Michigan finished up hiring the coaching staff on the defensive side of the ball yesterday with the hiring of defensive line coach Shaun Nua. As with all of Michigan’s coaching changes this offseason, I’m here to break down the move from a recruiting perspective.
Like Josh Gattis and Anthony Campanile, Nua checks off a lot of boxes on what I’d look for in a good recruiting hire. Nua is the oldest of the three new hires, but he’s only 37 years old. He’s steadily moved up the ladder, going from a great stretch at Navy to a lower Power 5 job at Arizona State. Nua had an earlier offer to coach for his former defensive coordinator and boss Bronco Mendenhall at Virginia, but turned it down, showing he isn’t one to bolt without serious consideration (and a big pay bump).
Service academy recruiting is weird, so there’s not much to gleam about his recruiting prowess from there. So we’ll have to go on his one season at Arizona State. While it’s a small sample size, it is promising and indicative of his recruiting strengths.
The Sun Devils only have two recruits rated as 4-stars in their class, quarterback Jayden Daniels and defensive end Stephon Wright. Nua was the secondary recruiter for Wright. I don’t know how Herm Edwards runs his recruiting, but considering Wright and his primary recruiter are both from Los Angeles, I believe regional connection is why Nua was not the point man. He still played a large role in landing the 4-star.
What’s interesting is Nua also played a large part in Daniels’ recruitment, despite their disparate positions. The reputation on Nua is that he’s extremely amiable, forming deep bonds with his players and coworkers. That relationship building apparently was a big draw for Daniels, the No. 2 dual-threat quarterback in the country.
Having a coach who can connect with anyone will be an extremely valuable skill for Michigan to take advantage of. The longer Nua stays in Ann Arbor, the more rewards this trait will reap.
A more specific connection Nua will have with potential recruits is his Polynesian heritage. Considering Michigan is smack dab in the Midwest, they’ve never really been involved in Samoan and Hawaiian players, who generally stick to the West Coast.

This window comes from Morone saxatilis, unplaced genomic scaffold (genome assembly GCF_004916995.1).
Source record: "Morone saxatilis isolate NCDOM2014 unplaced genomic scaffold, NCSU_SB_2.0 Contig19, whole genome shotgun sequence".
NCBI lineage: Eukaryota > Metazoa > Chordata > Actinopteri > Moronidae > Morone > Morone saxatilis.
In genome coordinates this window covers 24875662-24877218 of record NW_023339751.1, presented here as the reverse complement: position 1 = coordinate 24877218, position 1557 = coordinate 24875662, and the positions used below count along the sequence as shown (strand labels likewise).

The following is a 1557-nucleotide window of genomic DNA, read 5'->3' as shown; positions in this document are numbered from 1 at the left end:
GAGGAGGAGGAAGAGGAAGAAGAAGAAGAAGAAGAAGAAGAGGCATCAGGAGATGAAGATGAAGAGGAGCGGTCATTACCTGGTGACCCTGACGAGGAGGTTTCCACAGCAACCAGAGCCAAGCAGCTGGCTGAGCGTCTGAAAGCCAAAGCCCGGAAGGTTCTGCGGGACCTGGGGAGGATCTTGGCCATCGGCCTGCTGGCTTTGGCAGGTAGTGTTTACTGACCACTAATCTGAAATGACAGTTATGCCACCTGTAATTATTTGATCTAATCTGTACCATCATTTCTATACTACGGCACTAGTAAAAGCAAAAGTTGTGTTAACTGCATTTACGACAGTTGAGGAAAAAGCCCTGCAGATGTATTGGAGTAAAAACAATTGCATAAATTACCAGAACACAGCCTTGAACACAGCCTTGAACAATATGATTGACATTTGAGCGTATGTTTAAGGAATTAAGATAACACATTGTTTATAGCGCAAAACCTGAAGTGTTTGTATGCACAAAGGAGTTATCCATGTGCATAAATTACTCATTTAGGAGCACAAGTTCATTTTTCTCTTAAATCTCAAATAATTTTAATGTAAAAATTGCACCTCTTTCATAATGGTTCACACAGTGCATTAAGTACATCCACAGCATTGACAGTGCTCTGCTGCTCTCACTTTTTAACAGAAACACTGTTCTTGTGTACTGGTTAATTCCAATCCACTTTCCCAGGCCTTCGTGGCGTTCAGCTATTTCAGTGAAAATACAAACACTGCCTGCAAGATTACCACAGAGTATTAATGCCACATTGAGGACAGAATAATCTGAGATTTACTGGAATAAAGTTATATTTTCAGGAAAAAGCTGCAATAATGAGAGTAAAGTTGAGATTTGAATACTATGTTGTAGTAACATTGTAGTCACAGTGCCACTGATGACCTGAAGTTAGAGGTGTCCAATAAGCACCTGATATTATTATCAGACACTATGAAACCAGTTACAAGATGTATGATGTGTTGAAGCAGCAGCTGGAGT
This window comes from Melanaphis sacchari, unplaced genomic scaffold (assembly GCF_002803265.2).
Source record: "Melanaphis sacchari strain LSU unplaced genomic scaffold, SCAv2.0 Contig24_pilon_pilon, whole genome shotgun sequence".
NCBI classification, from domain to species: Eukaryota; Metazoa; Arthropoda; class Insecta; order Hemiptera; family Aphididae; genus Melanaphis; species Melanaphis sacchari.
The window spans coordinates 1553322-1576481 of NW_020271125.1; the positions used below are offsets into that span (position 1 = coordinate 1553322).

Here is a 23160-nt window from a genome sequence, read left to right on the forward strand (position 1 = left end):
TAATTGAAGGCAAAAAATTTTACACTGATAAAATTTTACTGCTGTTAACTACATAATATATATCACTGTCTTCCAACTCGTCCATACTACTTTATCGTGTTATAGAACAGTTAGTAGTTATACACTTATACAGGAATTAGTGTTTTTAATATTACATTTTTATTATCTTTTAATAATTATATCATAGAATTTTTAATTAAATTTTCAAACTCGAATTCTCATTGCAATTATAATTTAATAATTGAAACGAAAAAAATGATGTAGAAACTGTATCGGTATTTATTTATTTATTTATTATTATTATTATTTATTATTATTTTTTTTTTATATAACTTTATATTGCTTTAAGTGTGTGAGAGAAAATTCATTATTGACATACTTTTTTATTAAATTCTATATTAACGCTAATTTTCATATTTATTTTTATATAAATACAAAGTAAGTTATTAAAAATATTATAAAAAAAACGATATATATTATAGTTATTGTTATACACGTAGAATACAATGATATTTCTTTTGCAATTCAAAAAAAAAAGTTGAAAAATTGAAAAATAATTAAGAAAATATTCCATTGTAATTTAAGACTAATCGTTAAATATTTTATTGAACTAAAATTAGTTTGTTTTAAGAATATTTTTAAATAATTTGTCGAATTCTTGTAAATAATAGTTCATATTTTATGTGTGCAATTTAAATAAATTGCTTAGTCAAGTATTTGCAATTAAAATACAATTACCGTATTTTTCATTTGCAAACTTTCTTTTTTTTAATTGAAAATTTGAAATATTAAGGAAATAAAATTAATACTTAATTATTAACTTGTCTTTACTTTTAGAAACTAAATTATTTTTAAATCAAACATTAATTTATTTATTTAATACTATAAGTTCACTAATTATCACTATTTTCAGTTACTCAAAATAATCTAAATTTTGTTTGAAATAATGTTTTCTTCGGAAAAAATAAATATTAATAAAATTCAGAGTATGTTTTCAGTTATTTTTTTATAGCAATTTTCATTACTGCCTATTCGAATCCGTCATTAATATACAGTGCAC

Nua will help open up that connection for Michigan. It won’t be easy or immediate since you’re still convincing players to go across the country — 12 hours by plane if you’re flying from Hawaii. But it widens the pool of players that will have interest in the Wolverines, and that can’t be overstated.
Geographically, I think Nua’s hire included a bit of a short-term strategy by Jim Harbaugh. The state of Arizona is abnormally loaded for the 2020 cycle, and Michigan has been quick to jump in and press its luck. It’s already paid off with a commitment from JD Johnson, but there are plenty of other targets in the state. Having a coach who spent the last year forming relationships with these guys puts another feather in Michigan’s cap.
In a broader sense, areas like Southern California, Hawaii and Utah could be more in play with Nua’s hiring. The three recruits Nua was listed as being the recruiter for on 247Sports are from either Los Angeles or Hawaii. Michigan has Jay Harbaugh tasked with recruiting basically everywhere past the Rockies right now, so adding another coach who has connections in the area will be a great help.
Overall, Nua’s hire isn’t quite as big of a splash as Gattis or Campanile’s. He doesn’t have the track record in recruiting like the others do, but in time I think he can replace the efforts of Greg Mattison, especially that from his later years. Like most coaches, going to Michigan opens a whole new swath of resources and caliber of player they’ve never had access to. If Nua’s magnetic personality is as advertised, that makes just the right mix for recruiting.
This offseason, Michigan has upgraded its West Coast, New Jersey and Pennsylvania recruiting, while losing some foothold in Ohio. That’s a trade I’d take.